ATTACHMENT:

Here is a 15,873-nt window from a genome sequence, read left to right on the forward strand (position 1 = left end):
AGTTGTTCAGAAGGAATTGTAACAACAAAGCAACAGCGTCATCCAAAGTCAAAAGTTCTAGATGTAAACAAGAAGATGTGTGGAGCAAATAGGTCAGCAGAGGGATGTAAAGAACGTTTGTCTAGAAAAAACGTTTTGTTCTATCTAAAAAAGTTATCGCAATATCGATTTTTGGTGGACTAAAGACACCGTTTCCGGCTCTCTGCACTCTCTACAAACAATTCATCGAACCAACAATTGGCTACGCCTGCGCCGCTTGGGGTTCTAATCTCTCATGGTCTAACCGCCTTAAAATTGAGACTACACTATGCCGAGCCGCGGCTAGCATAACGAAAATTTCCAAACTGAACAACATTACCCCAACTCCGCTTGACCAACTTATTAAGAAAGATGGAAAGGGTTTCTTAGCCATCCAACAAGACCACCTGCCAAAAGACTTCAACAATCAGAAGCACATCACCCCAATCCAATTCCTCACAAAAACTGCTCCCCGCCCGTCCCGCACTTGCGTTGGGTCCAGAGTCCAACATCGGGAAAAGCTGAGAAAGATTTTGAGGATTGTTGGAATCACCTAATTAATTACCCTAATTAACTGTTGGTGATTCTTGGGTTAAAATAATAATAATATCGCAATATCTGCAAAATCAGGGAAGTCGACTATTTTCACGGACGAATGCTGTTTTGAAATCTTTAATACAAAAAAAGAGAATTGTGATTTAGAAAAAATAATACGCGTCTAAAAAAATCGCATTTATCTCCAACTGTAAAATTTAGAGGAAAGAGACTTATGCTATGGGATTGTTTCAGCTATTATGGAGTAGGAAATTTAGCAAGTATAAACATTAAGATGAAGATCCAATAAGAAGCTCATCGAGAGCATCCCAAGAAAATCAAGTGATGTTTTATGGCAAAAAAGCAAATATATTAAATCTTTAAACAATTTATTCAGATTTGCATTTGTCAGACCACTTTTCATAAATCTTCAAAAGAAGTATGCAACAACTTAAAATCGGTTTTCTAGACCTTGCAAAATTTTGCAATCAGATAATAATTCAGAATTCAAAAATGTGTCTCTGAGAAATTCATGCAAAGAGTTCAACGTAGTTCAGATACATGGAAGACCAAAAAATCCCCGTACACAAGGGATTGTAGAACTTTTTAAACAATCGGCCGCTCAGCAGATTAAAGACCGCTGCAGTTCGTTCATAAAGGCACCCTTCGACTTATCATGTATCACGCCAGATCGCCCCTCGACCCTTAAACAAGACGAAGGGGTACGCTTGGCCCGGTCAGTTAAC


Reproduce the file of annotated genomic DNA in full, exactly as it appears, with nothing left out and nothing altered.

Here is a 15,873-nt window from a genome sequence, read left to right on the forward strand (position 1 = left end):
AGTTGTTCAGAAGGAATTGTAACAACAAAGCAACAGCGTCATCCAAAGTCAAAAGTTCTAGATGTAAACAAGAAGATGTGTGGAGCAAATAGGTCAGCAGAGGGATGTAAAGAACGTTTGTCTAGAAAAAACGTTTTGTTCTATCTAAAAAAGTTATCGCAATATCGATTTTTGGTGGACTAAAGACACCGTTTCCGGCTCTCTGCACTCTCTACAAACAATTCATCGAACCAACAATTGGCTACGCCTGCGCCGCTTGGGGTTCTAATCTCTCATGGTCTAACCGCCTTAAAATTGAGACTACACTATGCCGAGCCGCGGCTAGCATAACGAAAATTTCCAAACTGAACAACATTACCCCAACTCCGCTTGACCAACTTATTAAGAAAGATGGAAAGGGTTTCTTAGCCATCCAACAAGACCACCTGCCAAAAGACTTCAACAATCAGAAGCACATCACCCCAATCCAATTCCTCACAAAAACTGCTCCCCGCCCGTCCCGCACTTGCGTTGGGTCCAGAGTCCAACATCGGGAAAAGCTGAGAAAGATTTTGAGGATTGTTGGAATCACCTAATTAATTACCCTAATTAACTGTTGGTGATTCTTGGGTTAAAATAATAATAATATCGCAATATCTGCAAAATCAGGGAAGTCGACTATTTTCACGGACGAATGCTGTTTTGAAATCTTTAATACAAAAAAAGAGAATTGTGATTTAGAAAAAATAATACGCGTCTAAAAAAATCGCATTTATCTCCAACTGTAAAATTTAGAGGAAAGAGACTTATGCTATGGGATTGTTTCAGCTATTATGGAGTAGGAAATTTAGCAAGTATAAACATTAAGATGAAGATCCAATAAGAAGCTCATCGAGAGCATCCCAAGAAAATCAAGTGATGTTTTATGGCAAAAAAGCAAATATATTAAATCTTTAAACAATTTATTCAGATTTGCATTTGTCAGACCACTTTTCATAAATCTTCAAAAGAAGTATGCAACAACTTAAAATCGGTTTTCTAGACCTTGCAAAATTTTGCAATCAGATAATAATTCAGAATTCAAAAATGTGTCTCTGAGAAATTCATGCAAAGAGTTCAACGTAGTTCAGATACATGGAAGACCAAAAAATCCCCGTACACAAGGGATTGTAGAACTTTTTAAACAATCGGCCGCTCAGCAGATTAAAGACCGCTGCAGTTCGTTCATAAAGGCACCCTTCGACTTATCATGTATCACGCCAGATCGCCCCTCGACCCTTAAACAAGACGAAGGGGTACGCTTGGCCCGGTCAGTTAAC